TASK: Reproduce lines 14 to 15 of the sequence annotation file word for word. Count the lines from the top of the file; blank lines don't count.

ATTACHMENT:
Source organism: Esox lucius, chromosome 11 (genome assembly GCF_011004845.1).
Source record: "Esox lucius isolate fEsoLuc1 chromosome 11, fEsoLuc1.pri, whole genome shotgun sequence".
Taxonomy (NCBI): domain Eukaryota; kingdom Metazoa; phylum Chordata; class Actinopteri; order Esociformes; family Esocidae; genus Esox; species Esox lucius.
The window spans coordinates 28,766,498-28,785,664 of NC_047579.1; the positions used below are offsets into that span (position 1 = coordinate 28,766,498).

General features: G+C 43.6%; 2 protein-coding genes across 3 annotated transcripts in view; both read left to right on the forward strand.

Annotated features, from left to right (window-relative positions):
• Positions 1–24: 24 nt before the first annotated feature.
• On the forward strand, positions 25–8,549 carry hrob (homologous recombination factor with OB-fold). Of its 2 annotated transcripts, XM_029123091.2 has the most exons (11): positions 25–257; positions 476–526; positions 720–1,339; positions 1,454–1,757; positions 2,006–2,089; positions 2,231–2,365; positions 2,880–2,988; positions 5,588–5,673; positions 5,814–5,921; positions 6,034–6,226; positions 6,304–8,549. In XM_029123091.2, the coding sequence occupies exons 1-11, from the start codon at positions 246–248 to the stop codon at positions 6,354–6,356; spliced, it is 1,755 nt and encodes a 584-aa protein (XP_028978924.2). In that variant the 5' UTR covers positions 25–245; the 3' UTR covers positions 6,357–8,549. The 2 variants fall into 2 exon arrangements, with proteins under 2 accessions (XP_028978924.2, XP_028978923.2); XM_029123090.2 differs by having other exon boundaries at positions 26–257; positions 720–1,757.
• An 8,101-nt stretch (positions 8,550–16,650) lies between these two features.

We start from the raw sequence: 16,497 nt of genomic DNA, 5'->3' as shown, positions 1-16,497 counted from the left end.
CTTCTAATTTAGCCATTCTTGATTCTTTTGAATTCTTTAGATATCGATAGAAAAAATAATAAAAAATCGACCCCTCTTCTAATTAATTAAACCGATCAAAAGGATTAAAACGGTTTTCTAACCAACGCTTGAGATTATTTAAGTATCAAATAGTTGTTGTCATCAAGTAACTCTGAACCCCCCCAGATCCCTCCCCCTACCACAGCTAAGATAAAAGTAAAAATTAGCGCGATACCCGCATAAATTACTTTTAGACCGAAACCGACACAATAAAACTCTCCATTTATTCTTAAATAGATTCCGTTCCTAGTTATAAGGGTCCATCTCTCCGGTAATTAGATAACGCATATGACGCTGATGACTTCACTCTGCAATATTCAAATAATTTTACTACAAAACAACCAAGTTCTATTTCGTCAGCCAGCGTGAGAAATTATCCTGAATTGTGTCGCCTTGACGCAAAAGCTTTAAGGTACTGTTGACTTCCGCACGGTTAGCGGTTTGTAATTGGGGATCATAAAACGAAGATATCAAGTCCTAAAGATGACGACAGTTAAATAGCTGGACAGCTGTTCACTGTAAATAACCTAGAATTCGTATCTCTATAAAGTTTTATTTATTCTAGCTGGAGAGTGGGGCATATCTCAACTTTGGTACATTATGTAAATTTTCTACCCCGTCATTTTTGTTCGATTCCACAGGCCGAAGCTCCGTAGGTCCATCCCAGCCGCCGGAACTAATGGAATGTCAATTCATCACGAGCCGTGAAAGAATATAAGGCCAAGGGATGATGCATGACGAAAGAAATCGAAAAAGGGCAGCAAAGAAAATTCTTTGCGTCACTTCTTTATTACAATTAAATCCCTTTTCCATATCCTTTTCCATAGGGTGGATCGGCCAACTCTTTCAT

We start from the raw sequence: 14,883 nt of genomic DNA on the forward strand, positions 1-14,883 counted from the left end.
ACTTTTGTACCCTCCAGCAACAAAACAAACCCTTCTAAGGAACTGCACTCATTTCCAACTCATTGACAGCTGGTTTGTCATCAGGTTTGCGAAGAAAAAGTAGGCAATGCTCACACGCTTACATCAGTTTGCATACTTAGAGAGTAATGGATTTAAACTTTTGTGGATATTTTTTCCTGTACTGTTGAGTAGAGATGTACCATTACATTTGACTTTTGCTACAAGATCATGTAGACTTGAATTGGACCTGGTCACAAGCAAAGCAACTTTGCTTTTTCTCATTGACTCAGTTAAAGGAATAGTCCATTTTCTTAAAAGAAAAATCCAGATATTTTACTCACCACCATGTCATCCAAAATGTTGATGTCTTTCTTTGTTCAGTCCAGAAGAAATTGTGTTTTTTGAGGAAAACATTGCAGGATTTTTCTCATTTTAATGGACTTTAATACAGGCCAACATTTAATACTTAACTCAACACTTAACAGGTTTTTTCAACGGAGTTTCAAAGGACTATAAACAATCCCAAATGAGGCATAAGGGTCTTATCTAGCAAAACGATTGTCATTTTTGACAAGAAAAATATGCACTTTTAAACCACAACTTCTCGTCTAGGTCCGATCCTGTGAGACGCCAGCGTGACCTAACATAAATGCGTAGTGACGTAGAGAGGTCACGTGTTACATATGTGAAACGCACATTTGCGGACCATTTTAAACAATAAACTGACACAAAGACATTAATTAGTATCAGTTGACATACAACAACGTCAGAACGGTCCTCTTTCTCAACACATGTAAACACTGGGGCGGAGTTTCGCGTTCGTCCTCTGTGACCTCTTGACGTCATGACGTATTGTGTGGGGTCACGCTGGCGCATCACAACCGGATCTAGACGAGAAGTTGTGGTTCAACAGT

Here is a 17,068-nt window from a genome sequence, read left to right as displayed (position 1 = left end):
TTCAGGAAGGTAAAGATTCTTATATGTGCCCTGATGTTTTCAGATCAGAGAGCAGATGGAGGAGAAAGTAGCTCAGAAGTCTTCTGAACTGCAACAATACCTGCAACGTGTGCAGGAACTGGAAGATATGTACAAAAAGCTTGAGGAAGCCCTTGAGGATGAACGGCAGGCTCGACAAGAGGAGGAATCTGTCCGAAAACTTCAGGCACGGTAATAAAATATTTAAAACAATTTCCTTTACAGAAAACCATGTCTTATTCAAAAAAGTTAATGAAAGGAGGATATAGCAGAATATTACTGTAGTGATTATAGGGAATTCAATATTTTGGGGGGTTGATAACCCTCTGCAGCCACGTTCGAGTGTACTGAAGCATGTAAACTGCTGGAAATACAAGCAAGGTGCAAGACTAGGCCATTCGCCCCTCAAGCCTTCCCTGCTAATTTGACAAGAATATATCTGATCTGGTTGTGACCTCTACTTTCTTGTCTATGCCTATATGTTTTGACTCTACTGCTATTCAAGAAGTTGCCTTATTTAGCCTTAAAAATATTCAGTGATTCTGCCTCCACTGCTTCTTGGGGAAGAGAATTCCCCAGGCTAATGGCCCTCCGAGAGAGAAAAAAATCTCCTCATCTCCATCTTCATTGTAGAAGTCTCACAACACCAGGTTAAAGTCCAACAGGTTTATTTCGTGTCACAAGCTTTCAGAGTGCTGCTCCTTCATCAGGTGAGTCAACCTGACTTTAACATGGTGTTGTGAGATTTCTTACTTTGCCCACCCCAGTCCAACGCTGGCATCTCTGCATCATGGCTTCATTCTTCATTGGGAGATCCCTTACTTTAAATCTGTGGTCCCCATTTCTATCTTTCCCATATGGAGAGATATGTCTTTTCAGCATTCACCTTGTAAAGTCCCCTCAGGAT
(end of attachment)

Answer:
Here is a 17,068-nt window from a genome sequence, read left to right as displayed (position 1 = left end):
TTCAGGAAGGTAAAGATTCTTATATGTGCCCTGATGTTTTCAGATCAGAGAGCAGATGGAGGAGAAAGTAGCTCAGAAGTCTTCTGAACTGCAACAATACCTGCAACGTGTGCAGGAACTGGAAGATATGTACAAAAAGCTTGAGGAAGCCCTTGAGGATGAACGGCAGGCTCGACAAGAGGAGGAATCTGTCCGAAAACTTCAGGCACGGTAATAAAATATTTAAAACAATTTCCTTTACAGAAAACCATGTCTTATTCAAAAAAGTTAATGAAAGGAGGATATAGCAGAATATTACTGTAGTGATTATAGGGAATTCAATATTTTGGGGGGTTGATAACCCTCTGCAGCCACGTTCGAGTGTACTGAAGCATGTAAACTGCTGGAAATACAAGCAAGGTGCAAGACTAGGCCATTCGCCCCTCAAGCCTTCCCTGCTAATTTGACAAGAATATATCTGATCTGGTTGTGACCTCTACTTTCTTGTCTATGCCTATATGTTTTGACTCTACTGCTATTCAAGAAGTTGCCTTATTTAGCCTTAAAAATATTCAGTGATTCTGCCTCCACTGCTTCTTGGGGAAGAGAATTCCCCAGGCTAATGGCCCTCCGAGAGAGAAAAAAATCTCCTCATCTCCATCTTCATTGTAGAAGTCTCACAACACCAGGTTAAAGTCCAACAGGTTTATTTCGTGTCACAAGCTTTCAGAGTGCTGCTCCTTCATCAGGTGAGTCAACCTGACTTTAACATGGTGTTGTGAGATTTCTTACTTTGCCCACCCCAGTCCAACGCTGGCATCTCTGCATCATGGCTTCATTCTTCATTGGGAGATCCCTTACTTTAAATCTGTGGTCCCCATTTCTATCTTTCCCATATGGAGAGATATGTCTTTTCAGCATTCACCTTGTAAAGTCCCCTCAGGAT